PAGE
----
Cooked leftovers should be used within 4 days, or frozen for longer storage. Reheat the leftovers, whether refrigerated or frozen, to an internal temperature of 165 °F (74 °C).

It is OK to refreeze defrosted raw meats and poultry before cooking if it has been thawed in the refrigerator. If thawed in cold water or the microwave, cook the meat before refreezing it.

Check the cold storage chart at the bottom of the page at this link to find short safe storage times for refrigerated foods. Frozen foods will keep indefinitely, but will lose quality if kept beyond the time indicated in the chart.

Whenever you work with fresh perishable foods, follow the four steps of the Food Safe Families campaign to keep food safe:

  • Clean — Wash hands and surfaces often.
  • Separate — Don't cross-contaminate.
  • Cook — Cook to the right temperature.
  • Chill — Refrigerate promptly.

NOTE: The link for Food Safe Families is

1. Clean - Wash hands and surfaces often.

Harmful bacteria are everywhere, including your on your hands, in food, and on your counter tops, cutting boards and cooking utensils. Wash you hands with soap and running warm water for at least 20 seconds to clean them. Wash your utensils and the cutting board and counter top after cooking with them. Sanitize the counter top when finished preparing the food. Rinse fruit and vegetables (but not meet, poultry or eggs) with running tap water before peeling or cutting them.

2. Separate - Don’t cross-contaminate.

If possible, use separate cutting boards and plates when working with produce and working with meat, poultry, fish and eggs. Never put ready-to-eat food on a surface that has not been cleaned after being in contact with raw meat, poultry, fish or eggs.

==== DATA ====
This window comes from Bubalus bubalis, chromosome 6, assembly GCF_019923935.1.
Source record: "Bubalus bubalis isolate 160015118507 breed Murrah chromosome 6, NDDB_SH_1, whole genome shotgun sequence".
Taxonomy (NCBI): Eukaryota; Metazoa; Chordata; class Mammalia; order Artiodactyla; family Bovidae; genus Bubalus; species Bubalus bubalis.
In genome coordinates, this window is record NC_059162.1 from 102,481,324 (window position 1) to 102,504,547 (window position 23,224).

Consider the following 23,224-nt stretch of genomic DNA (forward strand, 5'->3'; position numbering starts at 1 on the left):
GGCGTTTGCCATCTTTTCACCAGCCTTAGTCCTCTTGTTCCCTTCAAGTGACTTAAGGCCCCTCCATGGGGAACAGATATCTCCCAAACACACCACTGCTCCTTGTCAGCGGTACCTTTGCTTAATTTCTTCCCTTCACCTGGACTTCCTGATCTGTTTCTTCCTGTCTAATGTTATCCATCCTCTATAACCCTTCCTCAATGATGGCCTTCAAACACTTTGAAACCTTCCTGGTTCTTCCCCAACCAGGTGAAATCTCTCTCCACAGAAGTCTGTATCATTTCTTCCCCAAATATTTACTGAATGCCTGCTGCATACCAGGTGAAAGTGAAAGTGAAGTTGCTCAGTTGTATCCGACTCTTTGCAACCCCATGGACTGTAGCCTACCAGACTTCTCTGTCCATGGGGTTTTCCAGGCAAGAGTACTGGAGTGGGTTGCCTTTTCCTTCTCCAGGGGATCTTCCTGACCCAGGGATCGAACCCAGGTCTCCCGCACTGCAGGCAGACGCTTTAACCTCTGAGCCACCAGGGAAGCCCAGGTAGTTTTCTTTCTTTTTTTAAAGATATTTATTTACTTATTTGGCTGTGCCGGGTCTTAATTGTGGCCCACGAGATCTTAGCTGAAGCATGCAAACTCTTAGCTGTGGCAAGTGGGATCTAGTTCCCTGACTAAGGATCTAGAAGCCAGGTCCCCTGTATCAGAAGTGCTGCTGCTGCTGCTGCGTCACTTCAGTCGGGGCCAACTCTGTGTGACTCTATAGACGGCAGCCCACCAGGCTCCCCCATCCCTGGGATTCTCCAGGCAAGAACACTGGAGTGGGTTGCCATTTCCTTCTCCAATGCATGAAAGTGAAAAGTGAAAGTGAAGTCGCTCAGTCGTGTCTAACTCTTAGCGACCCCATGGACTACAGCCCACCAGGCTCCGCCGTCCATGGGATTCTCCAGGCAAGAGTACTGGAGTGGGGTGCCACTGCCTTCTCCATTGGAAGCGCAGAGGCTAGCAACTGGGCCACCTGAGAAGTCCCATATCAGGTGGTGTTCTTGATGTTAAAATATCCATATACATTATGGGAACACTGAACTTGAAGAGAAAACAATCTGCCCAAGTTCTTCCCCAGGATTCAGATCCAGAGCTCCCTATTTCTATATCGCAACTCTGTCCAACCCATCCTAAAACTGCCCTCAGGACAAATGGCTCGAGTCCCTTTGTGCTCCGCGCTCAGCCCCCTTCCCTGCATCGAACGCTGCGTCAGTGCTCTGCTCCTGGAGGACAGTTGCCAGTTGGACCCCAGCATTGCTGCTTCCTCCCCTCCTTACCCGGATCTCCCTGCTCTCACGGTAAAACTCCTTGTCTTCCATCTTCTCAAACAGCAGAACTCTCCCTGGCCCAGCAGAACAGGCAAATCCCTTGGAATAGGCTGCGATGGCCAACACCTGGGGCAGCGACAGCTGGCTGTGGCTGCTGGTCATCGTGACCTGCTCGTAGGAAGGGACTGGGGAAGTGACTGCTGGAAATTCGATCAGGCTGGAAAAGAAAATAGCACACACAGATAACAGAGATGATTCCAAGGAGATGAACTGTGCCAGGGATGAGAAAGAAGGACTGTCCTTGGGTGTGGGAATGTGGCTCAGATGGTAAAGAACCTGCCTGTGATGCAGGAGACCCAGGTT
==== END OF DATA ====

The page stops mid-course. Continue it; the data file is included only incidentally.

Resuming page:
Keep meat, poultry, fish and eggs in separate grocery bags. Don’t allow juices from meat, poultry or fish to contact other food in the refrigerator.

3. Cook - Cook to the right temperature.

You can’t tell by the color or texture of cooked food if it is properly done. The safest way is to use an instant-read thermometer to take the internal temperature of cooking foods. Check the recipe for the recommended internal temperature to know when a dish is done cooking.

As cooked foods cool, bacteria multiply. Keep hot foods hot in a slow cooker or on a warming tray.

4. Chill - Refrigerate promptly.

Cold temperatures slow the growth of harmful bacteria, so be sure to return cooked foods to the refrigerator within 2 hours of completing cooking them. Raw meat, poultry, fish, eggs and cut fruits and vegetables should not be left out at room temperature; put them in the refrigerator as soon as you return from the store.

Don’t thaw or marinate foods at room temperature.

Follow these steps when cooking with meats, dairy products and fresh produce and you will be less likely to come down with a food borne illness.

Photos Source: Pixabay